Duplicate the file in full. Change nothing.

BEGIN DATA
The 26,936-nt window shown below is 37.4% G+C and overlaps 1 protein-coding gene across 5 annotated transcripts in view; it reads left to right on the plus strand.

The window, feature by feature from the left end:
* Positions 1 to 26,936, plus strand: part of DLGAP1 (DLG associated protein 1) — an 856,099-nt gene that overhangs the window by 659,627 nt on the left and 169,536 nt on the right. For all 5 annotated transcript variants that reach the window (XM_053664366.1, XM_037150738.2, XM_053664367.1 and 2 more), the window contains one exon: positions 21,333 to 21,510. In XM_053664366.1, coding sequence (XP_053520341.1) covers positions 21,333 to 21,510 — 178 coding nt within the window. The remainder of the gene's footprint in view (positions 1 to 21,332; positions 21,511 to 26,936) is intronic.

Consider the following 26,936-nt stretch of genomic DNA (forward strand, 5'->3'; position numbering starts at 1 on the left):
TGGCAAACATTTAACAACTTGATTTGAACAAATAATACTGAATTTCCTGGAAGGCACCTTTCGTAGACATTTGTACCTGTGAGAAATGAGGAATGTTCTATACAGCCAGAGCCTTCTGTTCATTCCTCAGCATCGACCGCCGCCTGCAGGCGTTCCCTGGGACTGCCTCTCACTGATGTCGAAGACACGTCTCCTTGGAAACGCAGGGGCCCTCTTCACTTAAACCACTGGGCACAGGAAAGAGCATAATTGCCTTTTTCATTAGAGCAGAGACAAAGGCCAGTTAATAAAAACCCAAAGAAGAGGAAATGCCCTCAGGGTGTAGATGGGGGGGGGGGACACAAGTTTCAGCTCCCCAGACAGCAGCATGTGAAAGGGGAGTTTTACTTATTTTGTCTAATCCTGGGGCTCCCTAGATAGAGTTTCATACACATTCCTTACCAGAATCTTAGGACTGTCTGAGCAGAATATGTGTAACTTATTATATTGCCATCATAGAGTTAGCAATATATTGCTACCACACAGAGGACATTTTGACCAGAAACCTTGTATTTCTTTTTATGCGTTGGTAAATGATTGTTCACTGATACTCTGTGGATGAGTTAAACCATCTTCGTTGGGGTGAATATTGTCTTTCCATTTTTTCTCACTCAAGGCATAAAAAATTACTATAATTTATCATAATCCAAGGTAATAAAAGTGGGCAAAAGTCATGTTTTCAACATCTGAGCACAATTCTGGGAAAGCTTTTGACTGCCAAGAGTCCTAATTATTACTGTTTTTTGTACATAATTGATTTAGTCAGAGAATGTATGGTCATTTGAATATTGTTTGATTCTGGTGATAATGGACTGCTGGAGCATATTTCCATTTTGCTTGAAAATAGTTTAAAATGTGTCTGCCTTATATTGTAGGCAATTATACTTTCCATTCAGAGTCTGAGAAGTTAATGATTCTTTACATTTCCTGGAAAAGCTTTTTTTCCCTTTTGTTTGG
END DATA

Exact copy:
The 26,936-nt window shown below is 37.4% G+C and overlaps 1 protein-coding gene across 5 annotated transcripts in view; it reads left to right on the plus strand.

The window, feature by feature from the left end:
* Positions 1 to 26,936, plus strand: part of DLGAP1 (DLG associated protein 1) — an 856,099-nt gene that overhangs the window by 659,627 nt on the left and 169,536 nt on the right. For all 5 annotated transcript variants that reach the window (XM_053664366.1, XM_037150738.2, XM_053664367.1 and 2 more), the window contains one exon: positions 21,333 to 21,510. In XM_053664366.1, coding sequence (XP_053520341.1) covers positions 21,333 to 21,510 — 178 coding nt within the window. The remainder of the gene's footprint in view (positions 1 to 21,332; positions 21,511 to 26,936) is intronic.

Consider the following 26,936-nt stretch of genomic DNA (forward strand, 5'->3'; position numbering starts at 1 on the left):
TGGCAAACATTTAACAACTTGATTTGAACAAATAATACTGAATTTCCTGGAAGGCACCTTTCGTAGACATTTGTACCTGTGAGAAATGAGGAATGTTCTATACAGCCAGAGCCTTCTGTTCATTCCTCAGCATCGACCGCCGCCTGCAGGCGTTCCCTGGGACTGCCTCTCACTGATGTCGAAGACACGTCTCCTTGGAAACGCAGGGGCCCTCTTCACTTAAACCACTGGGCACAGGAAAGAGCATAATTGCCTTTTTCATTAGAGCAGAGACAAAGGCCAGTTAATAAAAACCCAAAGAAGAGGAAATGCCCTCAGGGTGTAGATGGGGGGGGGGGACACAAGTTTCAGCTCCCCAGACAGCAGCATGTGAAAGGGGAGTTTTACTTATTTTGTCTAATCCTGGGGCTCCCTAGATAGAGTTTCATACACATTCCTTACCAGAATCTTAGGACTGTCTGAGCAGAATATGTGTAACTTATTATATTGCCATCATAGAGTTAGCAATATATTGCTACCACACAGAGGACATTTTGACCAGAAACCTTGTATTTCTTTTTATGCGTTGGTAAATGATTGTTCACTGATACTCTGTGGATGAGTTAAACCATCTTCGTTGGGGTGAATATTGTCTTTCCATTTTTTCTCACTCAAGGCATAAAAAATTACTATAATTTATCATAATCCAAGGTAATAAAAGTGGGCAAAAGTCATGTTTTCAACATCTGAGCACAATTCTGGGAAAGCTTTTGACTGCCAAGAGTCCTAATTATTACTGTTTTTTGTACATAATTGATTTAGTCAGAGAATGTATGGTCATTTGAATATTGTTTGATTCTGGTGATAATGGACTGCTGGAGCATATTTCCATTTTGCTTGAAAATAGTTTAAAATGTGTCTGCCTTATATTGTAGGCAATTATACTTTCCATTCAGAGTCTGAGAAGTTAATGATTCTTTACATTTCCTGGAAAAGCTTTTTTTCCCTTTTGTTTGG